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With varying vanities from every part
They shift the moving toyshop of their heart,'--

this is the tone throughout. Their hearts are toyshops. They reverse the relative importance of things; the little within them is great, and the great little" (Elwin).

The Rape of the Lock” is condemned for its grossness and its "harsh, scornful, indelicate buffoonery," as well as for its misrepresentation of women. But "the exquisite raillery with which the poem perpetually sparkles, the familiarity which it exhibits with the epics of antiquity, and the use to which that familiarity is turned, the finished ease of its style," all contribute to make it at least a jeu d'esprit entirely unique.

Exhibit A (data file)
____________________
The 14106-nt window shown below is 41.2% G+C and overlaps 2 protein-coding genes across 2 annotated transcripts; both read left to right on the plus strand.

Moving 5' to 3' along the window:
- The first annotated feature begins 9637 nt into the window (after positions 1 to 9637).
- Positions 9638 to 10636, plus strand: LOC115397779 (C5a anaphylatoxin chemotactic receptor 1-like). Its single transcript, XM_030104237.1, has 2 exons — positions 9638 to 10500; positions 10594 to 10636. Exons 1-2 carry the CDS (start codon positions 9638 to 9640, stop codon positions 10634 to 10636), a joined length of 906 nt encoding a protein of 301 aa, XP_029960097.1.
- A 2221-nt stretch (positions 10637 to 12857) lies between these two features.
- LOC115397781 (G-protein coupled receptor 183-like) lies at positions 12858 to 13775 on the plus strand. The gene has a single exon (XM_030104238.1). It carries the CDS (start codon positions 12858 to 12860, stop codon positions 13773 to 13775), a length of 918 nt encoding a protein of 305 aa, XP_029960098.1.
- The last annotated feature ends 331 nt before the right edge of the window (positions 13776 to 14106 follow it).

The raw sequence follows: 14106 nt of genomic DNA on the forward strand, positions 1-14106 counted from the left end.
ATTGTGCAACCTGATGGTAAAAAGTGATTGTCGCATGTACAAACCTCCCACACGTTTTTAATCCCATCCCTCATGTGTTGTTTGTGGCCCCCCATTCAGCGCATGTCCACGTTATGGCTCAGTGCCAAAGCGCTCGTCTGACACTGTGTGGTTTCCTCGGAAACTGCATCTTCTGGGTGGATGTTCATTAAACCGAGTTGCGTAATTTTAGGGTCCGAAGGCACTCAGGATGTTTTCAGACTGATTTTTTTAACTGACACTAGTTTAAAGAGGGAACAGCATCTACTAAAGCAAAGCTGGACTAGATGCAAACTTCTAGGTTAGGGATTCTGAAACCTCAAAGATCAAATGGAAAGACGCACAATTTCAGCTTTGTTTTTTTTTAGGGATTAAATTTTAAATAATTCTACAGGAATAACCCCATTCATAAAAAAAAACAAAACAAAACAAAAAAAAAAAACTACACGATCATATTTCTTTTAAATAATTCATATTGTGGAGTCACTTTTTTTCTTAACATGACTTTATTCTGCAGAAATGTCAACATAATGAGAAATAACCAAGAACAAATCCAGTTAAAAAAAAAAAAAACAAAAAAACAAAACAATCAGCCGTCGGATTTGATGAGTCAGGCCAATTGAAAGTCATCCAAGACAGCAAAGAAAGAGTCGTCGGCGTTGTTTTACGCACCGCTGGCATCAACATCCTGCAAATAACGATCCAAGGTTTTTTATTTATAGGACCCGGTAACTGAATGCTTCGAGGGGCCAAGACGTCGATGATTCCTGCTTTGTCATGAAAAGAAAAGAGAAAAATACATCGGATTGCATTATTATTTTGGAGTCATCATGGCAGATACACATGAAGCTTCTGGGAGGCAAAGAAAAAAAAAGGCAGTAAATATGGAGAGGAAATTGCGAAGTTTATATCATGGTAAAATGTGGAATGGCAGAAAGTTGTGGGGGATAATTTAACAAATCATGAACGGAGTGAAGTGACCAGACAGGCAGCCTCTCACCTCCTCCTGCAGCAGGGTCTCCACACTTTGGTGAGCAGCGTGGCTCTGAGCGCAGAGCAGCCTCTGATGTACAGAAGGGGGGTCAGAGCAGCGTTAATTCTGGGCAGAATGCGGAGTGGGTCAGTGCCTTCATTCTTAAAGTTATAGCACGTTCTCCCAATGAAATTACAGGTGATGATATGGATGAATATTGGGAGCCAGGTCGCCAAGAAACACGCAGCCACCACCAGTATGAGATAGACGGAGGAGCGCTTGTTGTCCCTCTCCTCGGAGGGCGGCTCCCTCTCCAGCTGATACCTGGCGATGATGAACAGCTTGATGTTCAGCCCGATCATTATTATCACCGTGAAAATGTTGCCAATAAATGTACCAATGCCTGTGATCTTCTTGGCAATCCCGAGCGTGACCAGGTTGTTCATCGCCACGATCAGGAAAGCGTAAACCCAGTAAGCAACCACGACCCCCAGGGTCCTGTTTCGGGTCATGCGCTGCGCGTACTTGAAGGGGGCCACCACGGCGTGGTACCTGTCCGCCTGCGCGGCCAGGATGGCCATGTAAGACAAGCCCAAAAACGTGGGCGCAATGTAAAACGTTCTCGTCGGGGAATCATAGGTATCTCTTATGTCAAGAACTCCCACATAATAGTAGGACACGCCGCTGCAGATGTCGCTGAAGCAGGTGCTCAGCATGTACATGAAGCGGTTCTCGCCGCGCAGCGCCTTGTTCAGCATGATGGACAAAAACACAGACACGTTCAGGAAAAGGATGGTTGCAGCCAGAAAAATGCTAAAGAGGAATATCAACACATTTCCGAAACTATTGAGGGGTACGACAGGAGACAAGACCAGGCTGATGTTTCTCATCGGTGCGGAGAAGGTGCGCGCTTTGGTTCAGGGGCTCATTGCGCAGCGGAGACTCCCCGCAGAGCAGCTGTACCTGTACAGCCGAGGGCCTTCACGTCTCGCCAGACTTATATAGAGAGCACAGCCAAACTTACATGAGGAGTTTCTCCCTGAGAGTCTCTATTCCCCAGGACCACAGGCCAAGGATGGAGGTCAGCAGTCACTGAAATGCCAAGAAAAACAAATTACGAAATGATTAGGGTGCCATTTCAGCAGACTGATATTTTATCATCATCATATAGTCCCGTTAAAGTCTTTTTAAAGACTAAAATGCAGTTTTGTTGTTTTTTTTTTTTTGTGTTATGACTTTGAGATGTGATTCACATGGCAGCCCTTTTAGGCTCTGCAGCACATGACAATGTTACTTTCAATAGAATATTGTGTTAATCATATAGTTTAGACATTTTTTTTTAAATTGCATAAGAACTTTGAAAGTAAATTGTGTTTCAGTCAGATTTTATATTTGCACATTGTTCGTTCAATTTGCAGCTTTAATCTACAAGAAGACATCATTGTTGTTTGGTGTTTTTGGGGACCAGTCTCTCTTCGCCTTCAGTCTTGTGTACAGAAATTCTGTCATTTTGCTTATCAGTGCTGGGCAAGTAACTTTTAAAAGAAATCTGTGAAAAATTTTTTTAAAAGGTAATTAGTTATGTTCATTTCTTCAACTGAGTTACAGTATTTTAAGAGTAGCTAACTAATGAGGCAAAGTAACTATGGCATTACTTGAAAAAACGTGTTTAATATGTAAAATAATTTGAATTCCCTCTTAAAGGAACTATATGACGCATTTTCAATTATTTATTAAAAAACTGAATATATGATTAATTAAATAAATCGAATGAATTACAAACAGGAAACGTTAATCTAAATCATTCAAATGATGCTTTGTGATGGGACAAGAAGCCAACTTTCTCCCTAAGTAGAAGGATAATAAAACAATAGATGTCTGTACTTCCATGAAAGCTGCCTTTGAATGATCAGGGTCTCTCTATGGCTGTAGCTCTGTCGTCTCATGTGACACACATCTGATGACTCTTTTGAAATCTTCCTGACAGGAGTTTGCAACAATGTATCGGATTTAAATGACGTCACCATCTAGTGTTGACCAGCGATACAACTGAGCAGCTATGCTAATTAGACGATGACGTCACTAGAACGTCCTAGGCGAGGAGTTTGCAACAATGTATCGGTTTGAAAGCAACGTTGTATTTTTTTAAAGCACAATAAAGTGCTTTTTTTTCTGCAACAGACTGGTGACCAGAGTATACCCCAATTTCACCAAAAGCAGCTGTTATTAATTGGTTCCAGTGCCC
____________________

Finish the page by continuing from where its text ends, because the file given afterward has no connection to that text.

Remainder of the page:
In its first form Addison called it merum sal (pure wit), and advised against the subsequent addition of the machinery of sylphs, gnomes, and nymphs. Pope ignored the advice, and employed these in the edition of 1714. The immense success of

the

poem with the additions led Pope to believe that the advice of Addison was not sincere; and this belief was one of the elements in the famous quarrel between these two eminent men. The poem is not read to-day with the same enjoyment as when it was first written.

Times have changed, and with them men's minds and manners.